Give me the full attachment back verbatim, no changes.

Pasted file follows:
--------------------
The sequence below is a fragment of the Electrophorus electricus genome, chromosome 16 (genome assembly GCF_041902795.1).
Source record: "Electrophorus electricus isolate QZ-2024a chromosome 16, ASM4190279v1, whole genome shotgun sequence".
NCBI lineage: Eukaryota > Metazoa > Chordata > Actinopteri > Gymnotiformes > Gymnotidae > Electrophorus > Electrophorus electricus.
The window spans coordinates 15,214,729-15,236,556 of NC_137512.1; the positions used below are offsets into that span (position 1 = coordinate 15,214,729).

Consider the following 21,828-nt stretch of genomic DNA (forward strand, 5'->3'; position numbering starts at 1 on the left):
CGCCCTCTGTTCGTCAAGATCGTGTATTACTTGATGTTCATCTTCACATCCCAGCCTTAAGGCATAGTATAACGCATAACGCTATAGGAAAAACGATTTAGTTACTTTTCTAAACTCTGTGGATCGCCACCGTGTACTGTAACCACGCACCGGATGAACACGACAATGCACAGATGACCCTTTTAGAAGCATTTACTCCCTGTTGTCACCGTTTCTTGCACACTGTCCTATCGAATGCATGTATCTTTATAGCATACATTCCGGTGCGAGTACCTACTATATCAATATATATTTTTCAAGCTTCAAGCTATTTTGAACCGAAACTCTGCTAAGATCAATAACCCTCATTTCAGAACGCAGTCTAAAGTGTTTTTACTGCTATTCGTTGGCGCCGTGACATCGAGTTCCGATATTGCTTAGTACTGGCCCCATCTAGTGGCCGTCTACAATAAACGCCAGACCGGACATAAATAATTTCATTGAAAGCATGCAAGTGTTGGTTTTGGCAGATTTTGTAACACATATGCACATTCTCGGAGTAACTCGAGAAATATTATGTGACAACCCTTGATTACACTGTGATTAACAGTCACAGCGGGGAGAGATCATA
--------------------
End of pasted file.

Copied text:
The sequence below is a fragment of the Electrophorus electricus genome, chromosome 16 (genome assembly GCF_041902795.1).
Source record: "Electrophorus electricus isolate QZ-2024a chromosome 16, ASM4190279v1, whole genome shotgun sequence".
NCBI lineage: Eukaryota > Metazoa > Chordata > Actinopteri > Gymnotiformes > Gymnotidae > Electrophorus > Electrophorus electricus.
The window spans coordinates 15,214,729-15,236,556 of NC_137512.1; the positions used below are offsets into that span (position 1 = coordinate 15,214,729).

Consider the following 21,828-nt stretch of genomic DNA (forward strand, 5'->3'; position numbering starts at 1 on the left):
CGCCCTCTGTTCGTCAAGATCGTGTATTACTTGATGTTCATCTTCACATCCCAGCCTTAAGGCATAGTATAACGCATAACGCTATAGGAAAAACGATTTAGTTACTTTTCTAAACTCTGTGGATCGCCACCGTGTACTGTAACCACGCACCGGATGAACACGACAATGCACAGATGACCCTTTTAGAAGCATTTACTCCCTGTTGTCACCGTTTCTTGCACACTGTCCTATCGAATGCATGTATCTTTATAGCATACATTCCGGTGCGAGTACCTACTATATCAATATATATTTTTCAAGCTTCAAGCTATTTTGAACCGAAACTCTGCTAAGATCAATAACCCTCATTTCAGAACGCAGTCTAAAGTGTTTTTACTGCTATTCGTTGGCGCCGTGACATCGAGTTCCGATATTGCTTAGTACTGGCCCCATCTAGTGGCCGTCTACAATAAACGCCAGACCGGACATAAATAATTTCATTGAAAGCATGCAAGTGTTGGTTTTGGCAGATTTTGTAACACATATGCACATTCTCGGAGTAACTCGAGAAATATTATGTGACAACCCTTGATTACACTGTGATTAACAGTCACAGCGGGGAGAGATCATA